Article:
Mary Hatfield Virtual Book Launch

Finding Happiness in 19th Century Ireland: A new book, edited by Dr Mary Hatfield

Happiness is not usually a term associated with Ireland during the nineteenth century.

Immigration, famine, sectarian violence, and political agitation are more likely themes to be associated with this period of history. However, as this new collection of essays, edited by UCD Post-Doctoral Fellow Dr. Mary Hatfield highlights, even in the midst of poverty, family separation, and war Irish people found opportunities to seek and express happiness. 

The history of emotions has become a central preoccupation across the humanities in the last few years and this volume considers what insights this approach might yield if applied to nineteenth century Irish society. Featuring new research from established and emerging scholars, this collection considers how the idea of happiness shaped cultural, literary, and individual aspirations across the nineteenth century.

The essays discuss ideas about happiness and the nation, prescriptions for finding happiness, and the cultures of expression that shaped representations of happiness in personal correspondence, lullabies, and autobiographies. This collection does not argue that life in nineteenth century Ireland was a universally happy experience, rather it explores how people wrote about their feelings and how positive emotions like pleasure, joy, and happiness influenced broader events. The collection takes an interdisciplinary approach to the idea of happiness in nineteenth-century Ireland using a range of sources from Irish literature, song traditions, familial correspondence, autobiography, and newspapers.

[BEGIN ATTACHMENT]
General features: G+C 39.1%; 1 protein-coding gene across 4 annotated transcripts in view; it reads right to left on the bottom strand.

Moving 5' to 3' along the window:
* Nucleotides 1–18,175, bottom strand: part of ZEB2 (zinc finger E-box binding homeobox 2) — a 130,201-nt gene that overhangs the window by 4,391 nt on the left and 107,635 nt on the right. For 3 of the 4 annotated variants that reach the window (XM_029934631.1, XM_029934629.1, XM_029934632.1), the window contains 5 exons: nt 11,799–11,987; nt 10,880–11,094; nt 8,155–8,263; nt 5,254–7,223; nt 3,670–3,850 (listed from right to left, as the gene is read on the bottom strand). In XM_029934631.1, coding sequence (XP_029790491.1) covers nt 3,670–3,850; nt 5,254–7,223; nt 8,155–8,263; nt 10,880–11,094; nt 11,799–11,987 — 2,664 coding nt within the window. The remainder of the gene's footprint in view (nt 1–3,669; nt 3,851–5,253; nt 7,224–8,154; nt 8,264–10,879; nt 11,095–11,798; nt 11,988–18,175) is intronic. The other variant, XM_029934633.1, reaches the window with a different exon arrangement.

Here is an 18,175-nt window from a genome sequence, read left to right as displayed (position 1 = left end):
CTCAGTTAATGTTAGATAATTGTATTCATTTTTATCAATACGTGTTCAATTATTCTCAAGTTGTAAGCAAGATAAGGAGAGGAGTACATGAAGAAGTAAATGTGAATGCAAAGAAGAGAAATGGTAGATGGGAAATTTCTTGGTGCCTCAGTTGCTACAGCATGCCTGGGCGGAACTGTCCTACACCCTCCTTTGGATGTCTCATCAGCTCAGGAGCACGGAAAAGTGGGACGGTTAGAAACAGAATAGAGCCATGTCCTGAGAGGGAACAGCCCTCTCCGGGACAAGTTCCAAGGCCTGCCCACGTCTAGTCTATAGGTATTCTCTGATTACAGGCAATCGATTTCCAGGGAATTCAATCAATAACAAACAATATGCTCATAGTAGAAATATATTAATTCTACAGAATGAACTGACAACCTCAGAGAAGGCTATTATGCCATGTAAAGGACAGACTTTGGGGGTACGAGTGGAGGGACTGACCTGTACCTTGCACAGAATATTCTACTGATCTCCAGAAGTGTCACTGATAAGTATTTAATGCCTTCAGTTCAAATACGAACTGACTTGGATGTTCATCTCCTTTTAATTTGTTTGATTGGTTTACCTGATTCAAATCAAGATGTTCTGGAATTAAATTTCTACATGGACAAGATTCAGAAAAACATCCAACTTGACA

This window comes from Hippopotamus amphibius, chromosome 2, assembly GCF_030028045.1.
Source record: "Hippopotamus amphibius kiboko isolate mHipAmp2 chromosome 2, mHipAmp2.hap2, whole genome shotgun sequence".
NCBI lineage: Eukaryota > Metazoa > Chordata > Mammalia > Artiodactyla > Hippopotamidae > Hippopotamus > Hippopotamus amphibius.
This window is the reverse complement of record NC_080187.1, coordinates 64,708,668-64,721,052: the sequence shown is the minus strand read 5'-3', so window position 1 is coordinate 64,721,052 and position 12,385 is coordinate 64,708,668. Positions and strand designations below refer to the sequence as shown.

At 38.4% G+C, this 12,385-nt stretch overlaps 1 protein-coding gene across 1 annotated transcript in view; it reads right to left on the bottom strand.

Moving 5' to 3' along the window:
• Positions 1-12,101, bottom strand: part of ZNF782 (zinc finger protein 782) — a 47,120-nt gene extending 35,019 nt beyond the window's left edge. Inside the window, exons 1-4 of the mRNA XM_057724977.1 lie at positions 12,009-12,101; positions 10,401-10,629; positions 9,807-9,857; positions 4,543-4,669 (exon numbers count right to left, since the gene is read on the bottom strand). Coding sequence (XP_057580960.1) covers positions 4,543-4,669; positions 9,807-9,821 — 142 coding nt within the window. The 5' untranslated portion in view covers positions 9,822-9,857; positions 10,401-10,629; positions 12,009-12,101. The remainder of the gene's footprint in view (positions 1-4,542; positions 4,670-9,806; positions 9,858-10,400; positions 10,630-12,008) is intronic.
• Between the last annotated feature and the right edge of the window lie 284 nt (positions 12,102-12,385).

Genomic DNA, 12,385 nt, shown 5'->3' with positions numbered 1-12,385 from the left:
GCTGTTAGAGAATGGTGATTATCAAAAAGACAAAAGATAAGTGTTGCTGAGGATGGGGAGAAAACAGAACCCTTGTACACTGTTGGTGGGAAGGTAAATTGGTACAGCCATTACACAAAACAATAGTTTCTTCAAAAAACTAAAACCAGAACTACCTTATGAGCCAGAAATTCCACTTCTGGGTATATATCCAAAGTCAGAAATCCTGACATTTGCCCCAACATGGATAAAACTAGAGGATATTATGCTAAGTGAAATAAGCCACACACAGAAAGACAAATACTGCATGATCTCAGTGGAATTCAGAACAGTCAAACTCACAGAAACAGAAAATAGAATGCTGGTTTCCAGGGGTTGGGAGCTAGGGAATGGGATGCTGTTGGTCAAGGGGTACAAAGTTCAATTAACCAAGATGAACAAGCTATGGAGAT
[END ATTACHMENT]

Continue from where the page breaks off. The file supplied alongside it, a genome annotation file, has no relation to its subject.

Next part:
For more information about the book, see:

Liverpool University Press: Books: Happiness in Nineteenth-Century Ireland